Some of the pieces did require some sort of talent or skill; it just looked like a waste of talent and skill and time and resources. As I read some of the explanations of these various pieces, I felt like I was wandering into a sort of "Emperor's New Clothes" type of situation.  Do people really see art in that, or do they just say that they do because someone told them it was artsy and hung it in a museum, so it must be art? I wonder on some of those who's the biggest fool, the one who first called it art or the one that agreed that it was art and hung it in a museum.

Now, if you are one of those people that appreciates that kind of art, I will freely admit that I am far too uncouth to understand and you may look down your nose at my plebeian tastes. I, however, will stand by my assertion that if you have to explain it to me, it's not art!

Anyway, I finished up my tour.  I had tried to take my time to soak it in and not rush.  If I was going to expand my horizons I wanted to give them all the time they needed to expand. I even paused for several whole seconds in front of some of the items. I had plenty of time that afternoon, and it seemed like I successfully whiled away plenty of time in there.

Yep.  A whole hour.  That's it. I guess it's going to take a lot more work to refine me and expand my art horizons!

*This is the little guy of an amazing friend of mine; and he's got some awfully cute brothers as well. I can prove that they are all cute, and here you go (even though these pictures are 6 months old and all these boys have had the audacity to keep getting more and more huge- can't wait to see them soon!) :


Loving on baby brother (one of the few times he actually sat still enough to take a picture... There were too many couches that needed to be climbed and jumped off)

Showing us the muscles
Just because I had to prove the point about those blue eyes

6 comments:

  1. The redheads are absolutely adorable. Red hair runs in my family and I always hoped for a redheaded child but I married an italian with black hair. Maybe recessive will win if I can ever get pregnant :)! Enjoyed reading your post!

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  2. Blech, I cannot STAND "modern art"! I never have liked it, and then a few years ago I went to a classical ed conference where a speaker went really in depth looking at the philosophies and mindsets and stuff that is behind all those art movements. Which pretty much boiled down to things like nothing has meaning, there is no such thing as truth, no right and wrong, etc. No thanks!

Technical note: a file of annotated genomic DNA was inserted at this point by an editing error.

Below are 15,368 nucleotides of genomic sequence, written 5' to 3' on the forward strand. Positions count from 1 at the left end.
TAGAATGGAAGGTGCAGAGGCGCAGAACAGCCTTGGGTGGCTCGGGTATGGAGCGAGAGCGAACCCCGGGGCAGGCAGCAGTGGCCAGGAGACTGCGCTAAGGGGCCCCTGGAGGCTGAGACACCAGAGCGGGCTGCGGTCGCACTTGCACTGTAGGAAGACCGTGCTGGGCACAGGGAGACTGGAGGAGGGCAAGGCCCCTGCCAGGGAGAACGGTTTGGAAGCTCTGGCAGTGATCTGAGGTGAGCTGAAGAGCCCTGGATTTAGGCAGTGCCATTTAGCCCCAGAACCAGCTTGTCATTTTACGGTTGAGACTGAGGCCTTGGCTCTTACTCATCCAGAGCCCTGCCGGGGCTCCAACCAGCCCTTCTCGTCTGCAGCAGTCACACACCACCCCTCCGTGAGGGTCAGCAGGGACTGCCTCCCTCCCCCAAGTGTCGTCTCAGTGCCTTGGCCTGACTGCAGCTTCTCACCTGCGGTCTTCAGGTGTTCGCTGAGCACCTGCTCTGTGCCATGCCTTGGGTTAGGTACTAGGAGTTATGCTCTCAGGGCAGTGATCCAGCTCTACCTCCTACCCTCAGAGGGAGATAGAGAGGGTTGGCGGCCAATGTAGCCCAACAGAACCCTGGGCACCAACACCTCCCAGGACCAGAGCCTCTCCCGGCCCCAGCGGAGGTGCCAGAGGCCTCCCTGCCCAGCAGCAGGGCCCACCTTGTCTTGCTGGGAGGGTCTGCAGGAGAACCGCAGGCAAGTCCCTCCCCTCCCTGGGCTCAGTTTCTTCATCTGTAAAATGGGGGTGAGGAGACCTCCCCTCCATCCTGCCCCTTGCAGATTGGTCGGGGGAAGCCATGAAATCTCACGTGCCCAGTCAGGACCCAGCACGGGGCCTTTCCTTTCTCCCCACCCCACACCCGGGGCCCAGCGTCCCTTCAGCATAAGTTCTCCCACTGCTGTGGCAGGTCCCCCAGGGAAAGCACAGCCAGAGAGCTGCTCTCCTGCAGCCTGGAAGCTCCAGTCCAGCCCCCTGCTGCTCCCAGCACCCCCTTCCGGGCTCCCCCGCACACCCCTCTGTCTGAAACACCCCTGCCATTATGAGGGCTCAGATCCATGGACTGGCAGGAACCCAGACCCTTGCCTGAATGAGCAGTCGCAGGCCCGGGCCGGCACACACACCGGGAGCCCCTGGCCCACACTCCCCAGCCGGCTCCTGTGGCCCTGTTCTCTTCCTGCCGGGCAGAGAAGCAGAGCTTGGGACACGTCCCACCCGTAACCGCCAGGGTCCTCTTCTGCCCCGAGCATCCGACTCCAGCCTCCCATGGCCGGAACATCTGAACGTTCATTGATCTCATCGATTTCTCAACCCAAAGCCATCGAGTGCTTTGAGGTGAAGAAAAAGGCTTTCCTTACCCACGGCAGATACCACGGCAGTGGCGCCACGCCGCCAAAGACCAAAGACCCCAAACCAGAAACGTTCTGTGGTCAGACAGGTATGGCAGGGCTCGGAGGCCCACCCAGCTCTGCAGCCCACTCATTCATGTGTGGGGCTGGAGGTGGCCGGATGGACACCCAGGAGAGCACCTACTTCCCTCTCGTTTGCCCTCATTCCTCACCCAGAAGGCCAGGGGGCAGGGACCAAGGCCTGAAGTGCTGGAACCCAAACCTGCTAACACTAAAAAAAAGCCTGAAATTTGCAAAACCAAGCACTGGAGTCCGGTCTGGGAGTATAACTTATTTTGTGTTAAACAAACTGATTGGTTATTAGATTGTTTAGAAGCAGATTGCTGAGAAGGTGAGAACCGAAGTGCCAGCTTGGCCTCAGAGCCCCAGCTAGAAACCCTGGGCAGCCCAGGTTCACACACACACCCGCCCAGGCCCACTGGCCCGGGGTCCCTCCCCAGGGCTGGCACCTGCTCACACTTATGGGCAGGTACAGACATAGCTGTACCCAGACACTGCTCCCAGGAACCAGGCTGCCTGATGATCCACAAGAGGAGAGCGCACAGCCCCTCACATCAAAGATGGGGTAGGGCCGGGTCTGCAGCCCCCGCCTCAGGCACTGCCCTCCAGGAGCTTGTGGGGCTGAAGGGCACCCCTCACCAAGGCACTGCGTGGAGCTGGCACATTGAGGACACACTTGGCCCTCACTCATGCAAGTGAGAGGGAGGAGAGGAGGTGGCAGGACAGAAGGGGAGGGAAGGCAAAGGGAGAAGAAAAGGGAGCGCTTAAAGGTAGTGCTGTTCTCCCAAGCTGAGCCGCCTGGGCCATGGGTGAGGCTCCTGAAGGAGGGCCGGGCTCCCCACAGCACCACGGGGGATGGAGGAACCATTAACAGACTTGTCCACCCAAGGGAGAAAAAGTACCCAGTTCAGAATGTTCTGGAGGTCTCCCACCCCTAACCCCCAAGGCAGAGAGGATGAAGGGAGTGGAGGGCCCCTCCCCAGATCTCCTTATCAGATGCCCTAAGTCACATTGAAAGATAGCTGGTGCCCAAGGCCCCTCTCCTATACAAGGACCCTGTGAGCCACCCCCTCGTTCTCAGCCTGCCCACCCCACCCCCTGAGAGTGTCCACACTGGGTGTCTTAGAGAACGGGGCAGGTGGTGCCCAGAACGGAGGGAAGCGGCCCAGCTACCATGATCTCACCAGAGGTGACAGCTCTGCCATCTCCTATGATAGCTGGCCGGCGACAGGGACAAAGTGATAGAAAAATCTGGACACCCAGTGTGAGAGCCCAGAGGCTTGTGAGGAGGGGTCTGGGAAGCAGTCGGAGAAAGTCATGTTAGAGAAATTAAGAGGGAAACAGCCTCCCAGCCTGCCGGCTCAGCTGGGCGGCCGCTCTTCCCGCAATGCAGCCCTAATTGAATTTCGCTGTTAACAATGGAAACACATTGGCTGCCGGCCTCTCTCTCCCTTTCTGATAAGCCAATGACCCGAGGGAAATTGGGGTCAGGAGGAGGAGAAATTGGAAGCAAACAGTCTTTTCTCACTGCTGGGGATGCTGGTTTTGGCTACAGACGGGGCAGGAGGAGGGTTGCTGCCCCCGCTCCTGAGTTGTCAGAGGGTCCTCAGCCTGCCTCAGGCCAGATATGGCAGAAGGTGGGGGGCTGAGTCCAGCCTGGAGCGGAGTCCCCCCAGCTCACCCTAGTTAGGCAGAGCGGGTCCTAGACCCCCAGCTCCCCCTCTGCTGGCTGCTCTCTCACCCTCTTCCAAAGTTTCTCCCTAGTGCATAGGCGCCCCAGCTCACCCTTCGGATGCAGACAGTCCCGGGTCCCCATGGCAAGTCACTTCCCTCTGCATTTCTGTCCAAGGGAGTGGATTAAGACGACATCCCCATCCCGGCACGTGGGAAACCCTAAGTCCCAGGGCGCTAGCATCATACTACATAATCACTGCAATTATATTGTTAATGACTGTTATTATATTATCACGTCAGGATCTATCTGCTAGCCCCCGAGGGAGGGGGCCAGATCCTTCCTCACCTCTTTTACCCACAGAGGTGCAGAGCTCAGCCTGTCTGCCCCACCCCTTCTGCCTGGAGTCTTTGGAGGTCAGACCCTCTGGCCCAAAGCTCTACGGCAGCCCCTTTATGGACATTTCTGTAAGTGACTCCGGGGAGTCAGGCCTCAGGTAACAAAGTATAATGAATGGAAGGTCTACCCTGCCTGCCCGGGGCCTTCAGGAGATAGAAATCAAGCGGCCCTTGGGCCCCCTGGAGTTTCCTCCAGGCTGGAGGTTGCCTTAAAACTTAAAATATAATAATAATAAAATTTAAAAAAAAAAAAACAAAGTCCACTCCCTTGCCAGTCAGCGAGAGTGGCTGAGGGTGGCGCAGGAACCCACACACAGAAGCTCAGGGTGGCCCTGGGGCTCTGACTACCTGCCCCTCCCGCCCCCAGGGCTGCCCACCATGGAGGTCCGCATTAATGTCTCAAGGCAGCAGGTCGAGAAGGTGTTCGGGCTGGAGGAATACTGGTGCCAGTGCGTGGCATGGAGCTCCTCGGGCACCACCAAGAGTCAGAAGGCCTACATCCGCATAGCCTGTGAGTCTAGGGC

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  3. I'm with you on color: black and white can be really striking and good -- but for the most part? I want to see the COLORS that make something lovely. I'm okay with being uncouth :) We all appreciate things differently! Like, I appreciate that those stripes called art are, in fact, pretty. Pretty boring :)

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  4. Your post made me laugh! I also miss the 'subtleties' of modern art. But in high school I visited the Chicago Institute of Art and fell in love with Renoir's work (I still have a poster of that exact painting). I'm fascinated by M.C. Escher. I also really love sculpture, somehow I interact with that differently. Or maybe it was the wine, baguettes and cheese in Paris, probably consumed both before and after that visit to the Rodin exhibit?? Whatever, it worked for me!

    Personally, I love the photography you share on this website. The colours are so vibrant and amazing.

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  5. I agree with you ... some photos need to be black and white, but bring on the color! Your header photo wouldn't look the same in black and white. Not even!
    I know what you mean about people sticking two pieces of random stuff together or painting swirls on a canvas and calling it art. That, I just don't get.